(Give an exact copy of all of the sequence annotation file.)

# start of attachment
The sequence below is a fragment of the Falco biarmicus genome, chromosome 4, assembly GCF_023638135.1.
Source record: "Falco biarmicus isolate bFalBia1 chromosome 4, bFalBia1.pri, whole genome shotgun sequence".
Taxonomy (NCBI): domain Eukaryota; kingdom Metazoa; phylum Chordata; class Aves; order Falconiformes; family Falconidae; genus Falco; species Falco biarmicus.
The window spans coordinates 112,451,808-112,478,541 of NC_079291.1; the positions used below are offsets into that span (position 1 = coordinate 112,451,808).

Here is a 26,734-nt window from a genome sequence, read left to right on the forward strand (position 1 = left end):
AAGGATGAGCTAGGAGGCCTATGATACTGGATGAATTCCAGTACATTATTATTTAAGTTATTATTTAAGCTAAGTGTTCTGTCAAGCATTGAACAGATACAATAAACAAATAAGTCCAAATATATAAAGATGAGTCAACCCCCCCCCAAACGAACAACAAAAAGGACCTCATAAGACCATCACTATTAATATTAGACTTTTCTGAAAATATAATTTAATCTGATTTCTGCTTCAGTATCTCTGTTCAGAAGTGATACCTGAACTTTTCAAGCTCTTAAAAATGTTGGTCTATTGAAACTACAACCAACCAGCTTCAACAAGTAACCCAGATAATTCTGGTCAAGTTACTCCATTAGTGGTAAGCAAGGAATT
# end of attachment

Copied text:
The sequence below is a fragment of the Falco biarmicus genome, chromosome 4, assembly GCF_023638135.1.
Source record: "Falco biarmicus isolate bFalBia1 chromosome 4, bFalBia1.pri, whole genome shotgun sequence".
Taxonomy (NCBI): domain Eukaryota; kingdom Metazoa; phylum Chordata; class Aves; order Falconiformes; family Falconidae; genus Falco; species Falco biarmicus.
The window spans coordinates 112,451,808-112,478,541 of NC_079291.1; the positions used below are offsets into that span (position 1 = coordinate 112,451,808).

Here is a 26,734-nt window from a genome sequence, read left to right on the forward strand (position 1 = left end):
AAGGATGAGCTAGGAGGCCTATGATACTGGATGAATTCCAGTACATTATTATTTAAGTTATTATTTAAGCTAAGTGTTCTGTCAAGCATTGAACAGATACAATAAACAAATAAGTCCAAATATATAAAGATGAGTCAACCCCCCCCCAAACGAACAACAAAAAGGACCTCATAAGACCATCACTATTAATATTAGACTTTTCTGAAAATATAATTTAATCTGATTTCTGCTTCAGTATCTCTGTTCAGAAGTGATACCTGAACTTTTCAAGCTCTTAAAAATGTTGGTCTATTGAAACTACAACCAACCAGCTTCAACAAGTAACCCAGATAATTCTGGTCAAGTTACTCCATTAGTGGTAAGCAAGGAATT